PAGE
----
Raining. It was raining.
He hardly noticed anymore.
The battered leather overcoat had once been fairly waterproof, but age and use and use and use had reduced it to nothing, and water soaked through like sound. He plodded onwards, heading into nowhere, across the wastes. He moved not so much forwards as away.
Mud caked the old trousers, the broken boots, the blistered feet inside. The rivulets of water running down his face ran into his open mouth, and he thought without thinking that he should swallow, and save what little water he carried for later. He stumbled, catching himself half-inches above the ground. The world was mud, and what wasn't was pain, and what wasn't was water and tiredness mixed into more mud, just like the stuff on his trousers.
He didn't know where he was going. He'd never known, not since he set out. He knew precisely, though, where he'd been.
The smell of woodsmoke drifted through the rain, suffering a thousand battle wounds from the piercing drops, but still there. He almost, almost woke up from the trance of one-foot-forward at that, lifting his eyes from the broken, muddy ground to stare blankly at the forest around him, not sure what he intended to see. Nothing, nothing, ever nothing, and he looked back down.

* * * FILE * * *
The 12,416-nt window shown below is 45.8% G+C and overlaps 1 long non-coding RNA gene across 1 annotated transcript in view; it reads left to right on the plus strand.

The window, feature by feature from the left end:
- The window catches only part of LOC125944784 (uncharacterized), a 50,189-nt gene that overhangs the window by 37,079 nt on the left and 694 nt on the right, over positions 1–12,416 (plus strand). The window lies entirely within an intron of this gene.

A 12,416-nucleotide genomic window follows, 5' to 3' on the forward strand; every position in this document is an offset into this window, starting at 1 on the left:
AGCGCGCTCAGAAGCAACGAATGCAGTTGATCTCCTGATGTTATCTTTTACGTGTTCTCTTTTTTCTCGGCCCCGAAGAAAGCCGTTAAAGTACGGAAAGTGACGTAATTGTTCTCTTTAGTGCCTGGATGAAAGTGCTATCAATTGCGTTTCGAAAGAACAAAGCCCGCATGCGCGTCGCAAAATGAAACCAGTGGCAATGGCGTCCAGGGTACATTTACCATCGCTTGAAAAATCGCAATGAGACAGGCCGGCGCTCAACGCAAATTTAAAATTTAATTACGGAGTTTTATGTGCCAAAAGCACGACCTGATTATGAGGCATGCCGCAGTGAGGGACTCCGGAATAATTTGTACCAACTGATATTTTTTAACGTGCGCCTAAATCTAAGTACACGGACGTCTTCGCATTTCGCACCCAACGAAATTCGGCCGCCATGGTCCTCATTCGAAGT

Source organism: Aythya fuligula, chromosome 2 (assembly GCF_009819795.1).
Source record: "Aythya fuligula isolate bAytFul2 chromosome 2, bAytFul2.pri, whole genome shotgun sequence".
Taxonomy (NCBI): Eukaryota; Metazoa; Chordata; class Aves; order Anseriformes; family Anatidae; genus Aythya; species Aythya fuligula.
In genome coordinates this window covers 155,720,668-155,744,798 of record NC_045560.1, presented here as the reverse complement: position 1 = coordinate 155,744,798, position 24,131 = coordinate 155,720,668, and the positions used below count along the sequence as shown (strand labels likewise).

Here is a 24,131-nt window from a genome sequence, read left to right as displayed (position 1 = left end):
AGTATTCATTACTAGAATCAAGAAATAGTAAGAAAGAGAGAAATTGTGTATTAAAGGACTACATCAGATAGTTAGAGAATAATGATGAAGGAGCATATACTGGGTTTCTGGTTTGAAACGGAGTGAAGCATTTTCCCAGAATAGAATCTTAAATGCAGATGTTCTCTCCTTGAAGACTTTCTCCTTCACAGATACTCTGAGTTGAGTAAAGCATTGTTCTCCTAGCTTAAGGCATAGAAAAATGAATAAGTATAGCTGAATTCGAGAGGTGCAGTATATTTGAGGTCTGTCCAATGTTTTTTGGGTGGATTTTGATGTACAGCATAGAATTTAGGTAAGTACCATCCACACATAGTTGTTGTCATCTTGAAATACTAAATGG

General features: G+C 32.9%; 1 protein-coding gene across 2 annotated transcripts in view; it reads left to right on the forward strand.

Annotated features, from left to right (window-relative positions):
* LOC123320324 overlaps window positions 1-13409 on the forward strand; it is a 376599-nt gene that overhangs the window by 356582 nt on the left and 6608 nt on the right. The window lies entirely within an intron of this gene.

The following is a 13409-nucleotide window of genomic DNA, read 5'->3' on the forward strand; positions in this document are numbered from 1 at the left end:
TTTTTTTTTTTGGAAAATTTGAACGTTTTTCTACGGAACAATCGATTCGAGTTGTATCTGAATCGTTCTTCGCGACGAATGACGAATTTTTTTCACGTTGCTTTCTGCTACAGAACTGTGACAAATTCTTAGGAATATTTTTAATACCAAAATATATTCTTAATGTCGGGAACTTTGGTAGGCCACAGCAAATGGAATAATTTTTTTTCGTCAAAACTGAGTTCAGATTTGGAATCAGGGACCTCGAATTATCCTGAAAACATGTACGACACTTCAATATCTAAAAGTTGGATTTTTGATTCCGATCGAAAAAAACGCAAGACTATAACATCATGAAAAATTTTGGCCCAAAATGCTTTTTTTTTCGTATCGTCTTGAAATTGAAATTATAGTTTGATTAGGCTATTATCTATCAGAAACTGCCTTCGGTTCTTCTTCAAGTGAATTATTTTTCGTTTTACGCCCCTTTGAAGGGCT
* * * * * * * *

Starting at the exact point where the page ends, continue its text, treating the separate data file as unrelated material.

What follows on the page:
His pack was heavy, slung over one shoulder. It didn't hold much; a little food, a little water, a lot of rain. Two books, soaked through and useless. A needle, black thread. Nothing.
He thought, his mind fighting against the stupor, that he could hear children laughing—somewhere, elsewhere, probably only in his memories. There was little enough laughter there, maybe it could use a little more.
He stumbled again, as his exhausted feet lagged behind where his mind said they should be, and fell this time. He pushed himself back up, wiping the mud from the scarlet mark on his face with a sleeve so dirty it hardly made a difference before he plodded onward, upwards, away.
This isn't exactly finished, but I like this part. It's a lot shorter than most of my stuff, but hey.